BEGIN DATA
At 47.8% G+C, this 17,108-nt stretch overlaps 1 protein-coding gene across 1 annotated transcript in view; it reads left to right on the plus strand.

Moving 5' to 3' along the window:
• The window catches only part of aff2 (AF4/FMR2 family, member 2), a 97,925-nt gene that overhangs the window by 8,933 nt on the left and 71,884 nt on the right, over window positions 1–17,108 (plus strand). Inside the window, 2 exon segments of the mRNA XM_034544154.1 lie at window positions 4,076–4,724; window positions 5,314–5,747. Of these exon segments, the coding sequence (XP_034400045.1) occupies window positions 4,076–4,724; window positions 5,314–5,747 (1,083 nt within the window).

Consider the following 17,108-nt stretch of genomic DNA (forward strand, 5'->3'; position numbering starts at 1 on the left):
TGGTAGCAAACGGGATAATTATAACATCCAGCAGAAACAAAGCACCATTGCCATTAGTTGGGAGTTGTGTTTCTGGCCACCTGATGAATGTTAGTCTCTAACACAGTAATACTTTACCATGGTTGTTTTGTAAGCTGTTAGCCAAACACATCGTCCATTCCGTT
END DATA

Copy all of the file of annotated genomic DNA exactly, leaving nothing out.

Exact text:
At 47.8% G+C, this 17,108-nt stretch overlaps 1 protein-coding gene across 1 annotated transcript in view; it reads left to right on the plus strand.

Moving 5' to 3' along the window:
• The window catches only part of aff2 (AF4/FMR2 family, member 2), a 97,925-nt gene that overhangs the window by 8,933 nt on the left and 71,884 nt on the right, over window positions 1–17,108 (plus strand). Inside the window, 2 exon segments of the mRNA XM_034544154.1 lie at window positions 4,076–4,724; window positions 5,314–5,747. Of these exon segments, the coding sequence (XP_034400045.1) occupies window positions 4,076–4,724; window positions 5,314–5,747 (1,083 nt within the window).

Consider the following 17,108-nt stretch of genomic DNA (forward strand, 5'->3'; position numbering starts at 1 on the left):
TGGTAGCAAACGGGATAATTATAACATCCAGCAGAAACAAAGCACCATTGCCATTAGTTGGGAGTTGTGTTTCTGGCCACCTGATGAATGTTAGTCTCTAACACAGTAATACTTTACCATGGTTGTTTTGTAAGCTGTTAGCCAAACACATCGTCCATTCCGTT